iced ecosystem 

Troubleshooting

GraphicsAdapterNotFound

This occurs when the selected built-in renderer is not able to create a context.

Often this will occur while using iced_wgpu as the renderer without supported hardware (needs Vulkan, Metal or DX12). In this case, you could try using the iced_glow renderer:

First, check if it works with

$ cargo run --features iced/glow --package game_of_life

and then use it in your project with

iced = { version = "0.3", default-features = false, features = ["glow"] }

NOTE: Chances are you have hardware that supports at least OpenGL 2.1 or OpenGL ES 2.0, but if you don't, right now there's no software fallback, so it means your hardware doesn't support Iced.

Contributing / Feedback

Contributions are greatly appreciated! If you want to contribute, please read our contributing guidelines for more details.

Feedback is also welcome! You can open an issue or, if you want to talk, come chat to our Discord server. Moreover, you can find me (and a bunch of awesome folks) over the #games-and-graphics and #gui-and-ui channels in the Rust Community Discord. I go by lone_scientist#9554 there.

Download Details: 
Author: iced-rs
Source Code: https://github.com/iced-rs/iced 
License: MIT
#rust #elm #programming 

iced: A cross-platform GUI library for Rust, inspired by Elm
Waylon  Bruen

Waylon Bruen

1649241240

Webview: Tiny cross-platform webview library for C/C++/Golang

webview

A tiny cross-platform webview library for C/C++/Golang to build modern cross-platform GUIs.

The goal of the project is to create a common HTML5 UI abstraction layer for the most widely used platforms.

It supports two-way JavaScript bindings (to call JavaScript from C/C++/Go and to call C/C++/Go from JavaScript).

It uses Cocoa/WebKit on macOS, gtk-webkit2 on Linux and Edge on Windows 10.

Webview for Go developers

If you are interested in writing Webview apps in C/C++, skip to the next section.

Getting started

Install Webview library with go get:

$ go get github.com/webview/webview

Import the package and start using it:

package main

import "github.com/webview/webview"

func main() {
    debug := true
    w := webview.New(debug)
    defer w.Destroy()
    w.SetTitle("Minimal webview example")
    w.SetSize(800, 600, webview.HintNone)
    w.Navigate("https://en.m.wikipedia.org/wiki/Main_Page")
    w.Run()
}

To build the app use the following commands:

# Linux
$ go build -o webview-example && ./webview-example

# MacOS uses app bundles for GUI apps
$ mkdir -p example.app/Contents/MacOS
$ go build -o example.app/Contents/MacOS/example
$ open example.app # Or click on the app in Finder

# Windows requires special linker flags for GUI apps.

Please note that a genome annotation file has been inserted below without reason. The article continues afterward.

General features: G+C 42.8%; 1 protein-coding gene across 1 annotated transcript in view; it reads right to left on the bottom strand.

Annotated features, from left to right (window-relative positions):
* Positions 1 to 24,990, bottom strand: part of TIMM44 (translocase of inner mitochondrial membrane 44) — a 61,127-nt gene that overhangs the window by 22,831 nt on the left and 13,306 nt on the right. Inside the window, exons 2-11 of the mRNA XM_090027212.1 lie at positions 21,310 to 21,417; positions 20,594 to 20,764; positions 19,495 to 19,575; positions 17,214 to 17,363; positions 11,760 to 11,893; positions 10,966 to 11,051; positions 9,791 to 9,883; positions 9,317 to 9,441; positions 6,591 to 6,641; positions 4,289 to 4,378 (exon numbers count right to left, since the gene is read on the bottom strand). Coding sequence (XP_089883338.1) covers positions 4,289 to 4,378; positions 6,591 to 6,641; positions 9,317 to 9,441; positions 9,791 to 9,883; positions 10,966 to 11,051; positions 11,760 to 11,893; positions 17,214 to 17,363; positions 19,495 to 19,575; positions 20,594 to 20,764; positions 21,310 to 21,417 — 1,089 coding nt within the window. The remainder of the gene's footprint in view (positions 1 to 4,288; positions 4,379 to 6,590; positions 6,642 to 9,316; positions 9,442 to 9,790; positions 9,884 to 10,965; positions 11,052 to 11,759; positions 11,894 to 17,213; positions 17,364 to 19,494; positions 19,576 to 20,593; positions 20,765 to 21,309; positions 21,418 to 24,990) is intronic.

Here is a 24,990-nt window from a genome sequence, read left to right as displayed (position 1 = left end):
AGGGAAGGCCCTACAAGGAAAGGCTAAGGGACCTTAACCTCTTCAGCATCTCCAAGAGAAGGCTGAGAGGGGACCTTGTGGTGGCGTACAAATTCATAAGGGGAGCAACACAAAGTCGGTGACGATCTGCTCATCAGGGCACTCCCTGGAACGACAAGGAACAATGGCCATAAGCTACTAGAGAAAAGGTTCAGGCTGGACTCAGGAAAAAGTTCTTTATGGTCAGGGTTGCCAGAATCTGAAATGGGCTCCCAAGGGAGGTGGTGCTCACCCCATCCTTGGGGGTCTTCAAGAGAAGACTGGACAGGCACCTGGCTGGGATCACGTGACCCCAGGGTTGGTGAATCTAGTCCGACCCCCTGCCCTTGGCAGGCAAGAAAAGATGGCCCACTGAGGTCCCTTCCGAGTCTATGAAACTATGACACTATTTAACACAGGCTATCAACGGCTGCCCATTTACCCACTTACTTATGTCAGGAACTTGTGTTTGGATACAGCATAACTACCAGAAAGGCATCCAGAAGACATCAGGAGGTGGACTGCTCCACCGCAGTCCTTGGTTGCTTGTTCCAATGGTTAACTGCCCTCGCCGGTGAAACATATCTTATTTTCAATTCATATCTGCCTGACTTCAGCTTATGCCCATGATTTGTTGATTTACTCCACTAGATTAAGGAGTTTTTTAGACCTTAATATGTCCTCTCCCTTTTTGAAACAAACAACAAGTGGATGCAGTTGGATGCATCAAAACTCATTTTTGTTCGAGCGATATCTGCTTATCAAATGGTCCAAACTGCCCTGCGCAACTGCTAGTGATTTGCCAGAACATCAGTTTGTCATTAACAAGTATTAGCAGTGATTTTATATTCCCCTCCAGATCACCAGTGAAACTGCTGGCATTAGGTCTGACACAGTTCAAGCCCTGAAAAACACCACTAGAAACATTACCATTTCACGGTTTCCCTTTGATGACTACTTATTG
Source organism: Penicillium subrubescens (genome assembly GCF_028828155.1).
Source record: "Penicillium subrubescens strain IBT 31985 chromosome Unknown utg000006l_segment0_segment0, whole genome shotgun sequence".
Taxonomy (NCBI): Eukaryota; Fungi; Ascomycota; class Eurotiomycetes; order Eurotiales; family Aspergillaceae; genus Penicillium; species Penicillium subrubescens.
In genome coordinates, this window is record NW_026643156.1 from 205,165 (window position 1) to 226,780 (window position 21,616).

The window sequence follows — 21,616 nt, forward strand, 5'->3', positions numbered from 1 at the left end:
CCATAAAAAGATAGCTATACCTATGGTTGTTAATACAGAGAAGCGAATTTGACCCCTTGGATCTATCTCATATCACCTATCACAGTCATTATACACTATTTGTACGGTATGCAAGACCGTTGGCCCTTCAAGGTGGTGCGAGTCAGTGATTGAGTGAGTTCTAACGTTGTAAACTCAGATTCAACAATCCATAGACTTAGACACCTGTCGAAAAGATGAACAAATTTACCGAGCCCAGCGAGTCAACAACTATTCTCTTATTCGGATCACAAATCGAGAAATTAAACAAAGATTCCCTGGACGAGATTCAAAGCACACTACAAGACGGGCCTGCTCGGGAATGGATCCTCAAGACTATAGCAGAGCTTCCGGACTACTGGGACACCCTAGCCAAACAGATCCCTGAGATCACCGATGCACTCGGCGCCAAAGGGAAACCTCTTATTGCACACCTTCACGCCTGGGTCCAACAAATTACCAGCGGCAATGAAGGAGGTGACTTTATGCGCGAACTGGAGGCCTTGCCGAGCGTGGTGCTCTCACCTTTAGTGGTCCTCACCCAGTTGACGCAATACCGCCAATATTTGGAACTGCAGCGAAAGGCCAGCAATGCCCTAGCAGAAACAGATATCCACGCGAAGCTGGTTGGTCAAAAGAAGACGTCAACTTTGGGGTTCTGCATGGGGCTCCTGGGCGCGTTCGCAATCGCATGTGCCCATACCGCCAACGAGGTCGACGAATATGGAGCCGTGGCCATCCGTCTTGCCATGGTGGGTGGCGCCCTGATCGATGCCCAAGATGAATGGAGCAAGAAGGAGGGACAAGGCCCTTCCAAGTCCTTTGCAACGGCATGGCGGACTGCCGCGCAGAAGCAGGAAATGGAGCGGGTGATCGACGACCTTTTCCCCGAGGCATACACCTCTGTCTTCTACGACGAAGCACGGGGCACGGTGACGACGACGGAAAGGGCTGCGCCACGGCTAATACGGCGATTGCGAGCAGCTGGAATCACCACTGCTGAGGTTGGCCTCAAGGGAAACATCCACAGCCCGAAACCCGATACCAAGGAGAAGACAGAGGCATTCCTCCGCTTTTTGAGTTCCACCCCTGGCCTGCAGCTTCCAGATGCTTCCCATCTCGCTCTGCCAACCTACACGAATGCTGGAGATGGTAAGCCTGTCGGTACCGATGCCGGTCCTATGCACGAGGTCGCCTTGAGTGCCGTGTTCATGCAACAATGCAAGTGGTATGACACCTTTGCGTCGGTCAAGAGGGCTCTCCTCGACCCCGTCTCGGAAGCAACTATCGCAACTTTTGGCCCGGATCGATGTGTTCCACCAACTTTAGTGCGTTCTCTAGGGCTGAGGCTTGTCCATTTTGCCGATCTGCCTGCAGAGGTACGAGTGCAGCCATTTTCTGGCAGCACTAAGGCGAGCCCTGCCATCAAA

# It's also recommended to use TDM-GCC-64 compiler for CGo.
# http://tdm-gcc.tdragon.net/download
$ go build -ldflags="-H windowsgui" -o webview-example.exe

For more details see godoc.

Distributing webview apps

On Linux you get a standalone executable. It will depend on GTK3 and GtkWebkit2, so if you distribute your app in DEB or RPM format include those dependencies. An application icon can be specified by providing a .desktop file.

On MacOS you are likely to ship an app bundle. Make the following directory structure and just zip it:

example.app
└── Contents
    ├── Info.plist
    ├── MacOS
    |   └── example
    └── Resources
        └── example.icns

Here, Info.plist is a property list file and *.icns is a special icon format. You may convert PNG to icns online.

On Windows you probably would like to have a custom icon for your executable. It can be done by providing a resource file, compiling it and linking with it. Typically, windres utility is used to compile resources. Also, on Windows, webview.dll and WebView2Loader.dll must be placed into the same directory with your app executable.

Also, if you want to cross-compile your webview app - use xgo.

Known issues

Accessing localhost on Windows

If Edge (Chromium) isn't installed on the target machine webview will use a UWP application context which disallows loopback by default. To enable it you need to run the following command from a command prompt with admin priviledges:

CheckNetIsolation.exe LoopbackExempt -a -n="Microsoft.Win32WebViewHost_cw5n1h2txyewy"

For app distribution we recommend automating this in your installer.

Migrating from v0.1.1 to v0.10.0

  1. webview.Open() has been removed. Use other webview APIs to create a window, open a link and run main UI loop.
  2. webview.Debug() and webview.Debugf() have been removed. Use your favorite logging library to debug webview apps.
  3. webview.Settings struct has been removed. Title, URL and size are controlled via other API setters and can be updated at any time, not only when webview is created.
  4. Webview.Loop() has been removed. Use Run() instead.
  5. WebView.Run(), WebView.Terminate(), WebView.SetTitle(), WebView.Dispatch() stayed the same.
  6. WebView.Exit() has been renamed to WebView.Destroy()